Vic firms as Cyber Centre favourite

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James Riley

The Victorian Government must surely be comfortable front-runners in the competition between states to host the Commonwealth’s newly-announced $30 million Cyber Security Growth Centre.

It remains a weird and not always productive feature of our wide brown land that the states compete for business. And certainly that is the case in the innovation sector, and especially in areas of fastest growth, like fintech and cyber security.

The competition has always been fierce between New South Wales and Victoria. It is probably fair to say that Sydney is Australia’s growing fintech hub (Victorians would argue this point) and that Melbourne is Australia’s growing cyber security hub (you will not get agreement from NSW on this.)

Philip Dalidakis: Making a play for the cyber security centre of excellence

When he was appointed as Victoria’s Small Business, Innovation and Trade Minister, Philip Dalidakis told that he wanted to make the state a centre of excellence in cyber security. True to his word, he has been courting cyber expertise ever since.

Most recently, the Victorian Government announced that it had signed an agreement with Oxford University’s Global Cyber Security Capacity Centre (GCSCC), which will establish its first ever international office in Melbourne next year.

Mr Dalidakis is confident Oxford’s presence will help to “cement Victoria’s reputation as a regional hub for cyber security.”

It is not known what inducements Mr Dalidakis offered Oxford to help secure its presence in Victoria, but it is perhaps not a coincidence that the GCSCC will be co-located in the just-announced Oceania Cyber Security Centre, a government-subsidised facility that “will bring together eight Victorian universities, the Melbourne-based Defence Science Institute and major private sector partners.”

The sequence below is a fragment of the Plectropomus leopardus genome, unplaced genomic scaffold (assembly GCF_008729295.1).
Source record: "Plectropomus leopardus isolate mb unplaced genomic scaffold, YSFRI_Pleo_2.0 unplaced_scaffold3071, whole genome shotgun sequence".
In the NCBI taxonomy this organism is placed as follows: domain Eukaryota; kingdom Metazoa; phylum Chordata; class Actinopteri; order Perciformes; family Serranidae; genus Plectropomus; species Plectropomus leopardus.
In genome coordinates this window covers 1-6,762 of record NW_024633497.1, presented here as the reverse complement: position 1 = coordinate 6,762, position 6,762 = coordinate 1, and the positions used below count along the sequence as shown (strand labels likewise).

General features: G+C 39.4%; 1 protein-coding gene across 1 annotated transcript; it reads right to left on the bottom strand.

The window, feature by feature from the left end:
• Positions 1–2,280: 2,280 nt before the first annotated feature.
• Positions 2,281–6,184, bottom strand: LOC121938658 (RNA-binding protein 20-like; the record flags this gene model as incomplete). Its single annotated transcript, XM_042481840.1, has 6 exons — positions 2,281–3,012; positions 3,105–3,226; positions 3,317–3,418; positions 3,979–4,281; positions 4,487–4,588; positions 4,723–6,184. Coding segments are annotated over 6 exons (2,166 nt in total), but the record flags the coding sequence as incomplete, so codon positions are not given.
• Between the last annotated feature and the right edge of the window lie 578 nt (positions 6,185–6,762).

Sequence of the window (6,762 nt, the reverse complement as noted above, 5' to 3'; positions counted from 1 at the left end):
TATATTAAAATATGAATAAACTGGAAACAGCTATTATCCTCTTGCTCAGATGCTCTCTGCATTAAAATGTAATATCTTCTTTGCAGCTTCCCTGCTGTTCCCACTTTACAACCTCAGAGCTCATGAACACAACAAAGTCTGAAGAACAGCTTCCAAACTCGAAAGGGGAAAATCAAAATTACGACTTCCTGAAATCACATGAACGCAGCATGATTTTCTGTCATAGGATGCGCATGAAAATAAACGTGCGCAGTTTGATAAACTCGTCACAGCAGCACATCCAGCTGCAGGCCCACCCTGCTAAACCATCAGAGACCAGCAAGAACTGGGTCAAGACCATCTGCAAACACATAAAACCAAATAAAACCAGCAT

The aim of the Oceania Cyber Security Centre is, of course, to advance Victoria as a regional hub for cyber expertise. It is a modest punt on building critical mass in the digital security sector.

Mr Dalidakis also announced that the state had signed a memorandum of understanding with Data61 – the digital/data arm of the CSIRO – to move their lead national cyber security centre to Melbourne. This centre will be a central part of a national network of Data61 capabilities.

It follows the announcement by the NBN Company that it would establish its Cyber Security Operations Centre in Melbourne (although this is perhaps not surprising given NBN Co’s Network Operations Centre is in Melbourne – it is hard to imagine them putting cyber security expertise anywhere else.)

Now, of course, everyone is waiting to see where the Commonwealth puts the $30 million it has earmarked for a Cyber Security Growth Centre, announced by the Prime Minister Malcolm Turnbull as part of the National Innovation and Science Agenda.

The Growth Centre is aimed at bringing together industry, researchers and governments to create a national cyber security innovation network. Details of the centre and where its funding will go is to be announced at the same time the somewhat-overdue Cyber Security Review is released – in early 2016.

The centre is supposed to develop a national strategy for the cyber security industry to become a global leader and attract investment from multinationals – which is basically everything Victoria is already trying to do on its own (and in its own patch).

The national centre would also coordinate cyber security research and innovation to reduce overlap and maximise impact.

Victoria would have to be thinking themselves as front-runners for a big chunk of whatever funding flows for the Cyber Security Growth Centre.

But it is hardly a one-horse race. Most of the international fibre connectivity is landed through Sydney – which is already the financial services industry hub (with all of the cyber security expertise that comes with that).

And Canberra, as the seat of government, boasts deep cyber expertise across both the public and private sectors.

There is a real issue here. This is a national priority. It may be an industry opportunity, but at its heart the decisions around how to grow the local cyber security sector must align with the national objectives, rather than the other way around.

The Cyber Security Growth Centre will be delivered in line with the established industry growth centre model. That means it will be an independent company led by a board of industry leaders appointed by government.

So there is likely to be plenty of interest from the state’s in who is on board with this new organisation.

Do you know more? Contact James Riley via Email.

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